Back in the day, rap wasn’t on the radio much, Smith said. To hear hip-hop, you’d have to go to parties, copy tapes and send them to your friends. It was through this process that a pre-Fresh Prince Will Smith heard Bronx rapper Grandmaster Caz, a legend who “single handedly, undeniably was the greatest influence of my hip hop life” and became the prototype for The Fresh Prince.
“He was one of hip hop’s first storytellers. Caz was witty, he was clever. His verses took you on a journey, you’d be on the edge of your seat listening to him rap—always wondering what was going to happen next. Most of all, my dude knew how to land a punch line,” Smith writes in “Will.” The ability to make hip-hop audiences laugh was crucial for Smith, and he created the character of The Fresh Prince based on Caz’s style.
Smith’s first hit, 1986’s “Girls Ain’t Nothing But Trouble,” was directly inspired by Caz’s 1982 mixtape freestyle “Yvette.” “I studied every single line…and then I wrote my own version of his story. I guess why I connected to him so much was that I had had a similar experience … but It never dawned on me to write a rhyme about it,” “Will” details. Caz “validated and unleashed a creative part of me that I never thought anybody would care about. He made it okay for me to be me.”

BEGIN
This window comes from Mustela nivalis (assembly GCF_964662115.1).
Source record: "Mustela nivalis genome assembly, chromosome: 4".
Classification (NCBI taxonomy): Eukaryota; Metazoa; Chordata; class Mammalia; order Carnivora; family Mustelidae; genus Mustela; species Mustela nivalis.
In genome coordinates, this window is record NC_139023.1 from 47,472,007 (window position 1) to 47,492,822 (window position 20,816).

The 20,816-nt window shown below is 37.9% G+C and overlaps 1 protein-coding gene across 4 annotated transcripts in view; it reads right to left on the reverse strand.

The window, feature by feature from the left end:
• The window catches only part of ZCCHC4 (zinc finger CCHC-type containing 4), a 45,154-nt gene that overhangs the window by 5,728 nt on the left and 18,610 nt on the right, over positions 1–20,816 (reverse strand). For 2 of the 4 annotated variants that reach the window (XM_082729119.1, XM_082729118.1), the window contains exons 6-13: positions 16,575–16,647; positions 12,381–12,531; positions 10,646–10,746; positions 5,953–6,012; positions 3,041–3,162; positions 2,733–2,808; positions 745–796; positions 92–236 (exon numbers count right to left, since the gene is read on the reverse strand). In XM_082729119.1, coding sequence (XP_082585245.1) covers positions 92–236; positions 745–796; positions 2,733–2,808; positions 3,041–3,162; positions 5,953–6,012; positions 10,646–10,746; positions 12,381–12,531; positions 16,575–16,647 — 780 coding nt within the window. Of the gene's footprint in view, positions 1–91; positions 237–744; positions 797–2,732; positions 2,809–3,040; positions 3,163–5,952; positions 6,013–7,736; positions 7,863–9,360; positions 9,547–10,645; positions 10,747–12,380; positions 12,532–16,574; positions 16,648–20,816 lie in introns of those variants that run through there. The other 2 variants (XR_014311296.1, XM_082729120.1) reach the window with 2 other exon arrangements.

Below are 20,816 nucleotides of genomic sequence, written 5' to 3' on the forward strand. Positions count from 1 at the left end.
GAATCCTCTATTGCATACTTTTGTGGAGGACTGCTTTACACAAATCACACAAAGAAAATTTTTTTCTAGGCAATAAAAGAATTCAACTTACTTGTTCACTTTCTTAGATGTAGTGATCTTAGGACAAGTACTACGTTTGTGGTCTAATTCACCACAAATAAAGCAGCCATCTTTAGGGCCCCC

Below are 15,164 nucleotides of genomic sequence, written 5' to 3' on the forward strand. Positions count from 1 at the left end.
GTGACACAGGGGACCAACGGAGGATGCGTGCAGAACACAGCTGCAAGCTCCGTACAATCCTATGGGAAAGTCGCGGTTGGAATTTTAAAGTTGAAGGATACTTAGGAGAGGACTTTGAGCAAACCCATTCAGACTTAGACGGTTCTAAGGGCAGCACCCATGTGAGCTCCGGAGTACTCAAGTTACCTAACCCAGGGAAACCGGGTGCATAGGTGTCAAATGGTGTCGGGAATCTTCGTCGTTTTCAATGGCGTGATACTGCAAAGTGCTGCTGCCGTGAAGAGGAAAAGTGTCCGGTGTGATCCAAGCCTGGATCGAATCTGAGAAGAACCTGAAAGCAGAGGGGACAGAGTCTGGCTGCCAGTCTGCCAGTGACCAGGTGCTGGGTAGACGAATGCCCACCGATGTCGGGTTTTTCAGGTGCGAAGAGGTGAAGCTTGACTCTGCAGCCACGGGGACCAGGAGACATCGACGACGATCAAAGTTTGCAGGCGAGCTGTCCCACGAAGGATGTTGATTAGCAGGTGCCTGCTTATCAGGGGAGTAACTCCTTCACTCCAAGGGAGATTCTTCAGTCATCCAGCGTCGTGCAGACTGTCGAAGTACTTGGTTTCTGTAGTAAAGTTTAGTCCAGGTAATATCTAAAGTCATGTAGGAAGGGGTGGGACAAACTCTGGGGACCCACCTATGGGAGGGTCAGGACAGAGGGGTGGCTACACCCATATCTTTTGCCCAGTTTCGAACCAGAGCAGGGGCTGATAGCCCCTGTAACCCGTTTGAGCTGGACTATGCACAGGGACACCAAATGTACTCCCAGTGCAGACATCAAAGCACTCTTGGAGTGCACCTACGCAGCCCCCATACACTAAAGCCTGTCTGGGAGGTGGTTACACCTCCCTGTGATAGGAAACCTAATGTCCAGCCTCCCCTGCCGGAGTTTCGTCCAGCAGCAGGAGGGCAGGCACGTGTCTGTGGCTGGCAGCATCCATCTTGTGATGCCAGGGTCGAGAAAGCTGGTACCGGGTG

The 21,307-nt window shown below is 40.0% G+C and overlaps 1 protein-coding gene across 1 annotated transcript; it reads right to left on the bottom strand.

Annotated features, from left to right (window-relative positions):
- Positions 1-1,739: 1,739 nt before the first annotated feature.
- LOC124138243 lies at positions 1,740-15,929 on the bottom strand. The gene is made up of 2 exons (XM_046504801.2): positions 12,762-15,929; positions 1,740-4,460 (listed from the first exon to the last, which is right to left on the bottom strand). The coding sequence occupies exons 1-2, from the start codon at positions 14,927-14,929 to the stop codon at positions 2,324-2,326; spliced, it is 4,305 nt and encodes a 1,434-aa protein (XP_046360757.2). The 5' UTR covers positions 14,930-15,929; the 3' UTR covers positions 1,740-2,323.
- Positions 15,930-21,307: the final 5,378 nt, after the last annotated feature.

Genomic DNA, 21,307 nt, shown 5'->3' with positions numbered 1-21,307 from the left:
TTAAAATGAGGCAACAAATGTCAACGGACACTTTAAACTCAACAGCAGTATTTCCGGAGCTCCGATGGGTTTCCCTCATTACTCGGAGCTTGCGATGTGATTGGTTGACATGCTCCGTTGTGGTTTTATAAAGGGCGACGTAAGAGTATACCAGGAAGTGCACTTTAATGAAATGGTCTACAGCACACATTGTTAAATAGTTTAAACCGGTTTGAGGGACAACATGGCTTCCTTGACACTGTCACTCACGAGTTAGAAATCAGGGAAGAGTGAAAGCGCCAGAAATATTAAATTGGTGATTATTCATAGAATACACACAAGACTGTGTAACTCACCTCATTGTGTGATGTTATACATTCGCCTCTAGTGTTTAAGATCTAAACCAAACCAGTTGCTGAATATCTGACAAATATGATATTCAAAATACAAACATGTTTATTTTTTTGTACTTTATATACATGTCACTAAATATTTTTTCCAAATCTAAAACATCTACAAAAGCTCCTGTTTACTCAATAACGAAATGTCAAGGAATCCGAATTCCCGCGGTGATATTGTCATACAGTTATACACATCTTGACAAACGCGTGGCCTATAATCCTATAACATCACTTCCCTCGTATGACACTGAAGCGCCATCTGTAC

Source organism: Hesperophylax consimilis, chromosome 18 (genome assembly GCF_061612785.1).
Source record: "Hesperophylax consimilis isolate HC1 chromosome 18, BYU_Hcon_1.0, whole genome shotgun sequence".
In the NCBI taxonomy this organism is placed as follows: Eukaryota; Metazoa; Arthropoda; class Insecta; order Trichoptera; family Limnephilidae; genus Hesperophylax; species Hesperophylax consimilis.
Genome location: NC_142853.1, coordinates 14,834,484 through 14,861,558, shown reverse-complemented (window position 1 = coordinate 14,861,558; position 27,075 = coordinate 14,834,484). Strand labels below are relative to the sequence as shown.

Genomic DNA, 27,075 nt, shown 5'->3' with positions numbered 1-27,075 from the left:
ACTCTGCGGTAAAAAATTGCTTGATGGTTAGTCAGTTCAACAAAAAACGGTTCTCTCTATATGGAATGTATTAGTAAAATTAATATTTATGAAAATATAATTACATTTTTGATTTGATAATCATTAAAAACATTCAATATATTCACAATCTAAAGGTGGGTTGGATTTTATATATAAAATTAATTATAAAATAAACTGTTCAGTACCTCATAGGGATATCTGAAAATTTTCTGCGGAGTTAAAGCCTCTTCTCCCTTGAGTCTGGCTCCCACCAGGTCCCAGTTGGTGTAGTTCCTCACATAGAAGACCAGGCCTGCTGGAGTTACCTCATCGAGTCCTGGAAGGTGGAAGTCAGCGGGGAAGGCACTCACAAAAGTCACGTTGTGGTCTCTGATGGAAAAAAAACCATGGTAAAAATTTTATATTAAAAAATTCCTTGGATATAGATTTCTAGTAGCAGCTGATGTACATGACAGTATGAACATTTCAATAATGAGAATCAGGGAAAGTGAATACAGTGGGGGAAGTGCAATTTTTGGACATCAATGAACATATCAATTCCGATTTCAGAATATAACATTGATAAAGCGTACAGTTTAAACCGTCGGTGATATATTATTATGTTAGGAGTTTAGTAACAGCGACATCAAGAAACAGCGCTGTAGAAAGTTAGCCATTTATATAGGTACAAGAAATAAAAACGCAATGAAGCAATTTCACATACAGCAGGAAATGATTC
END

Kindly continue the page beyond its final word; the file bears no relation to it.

Caz was in the audience Tuesday night, seated next to Melle Mel.
Smith auditioned for The Fresh Prince at Quincy Jones’ birthday party—with no notice
Following his rap career, Will Smith began hanging out around Los Angeles to “see what he could get into” and ended up coming into Quincy Jones’ fold. Jones flew Smith out from Philly to attend his birthday party which, expectedly, was filled with producers, executives and talent. Among the guests was NBC head Brandon Tartikoff and producer Benny Medina, who had previously pitched Smith on “The Fresh Prince of Bel Air” (Smith had shrugged off the pitch as another Hollywood hopeful project) and whose own story was the loose basis of the show.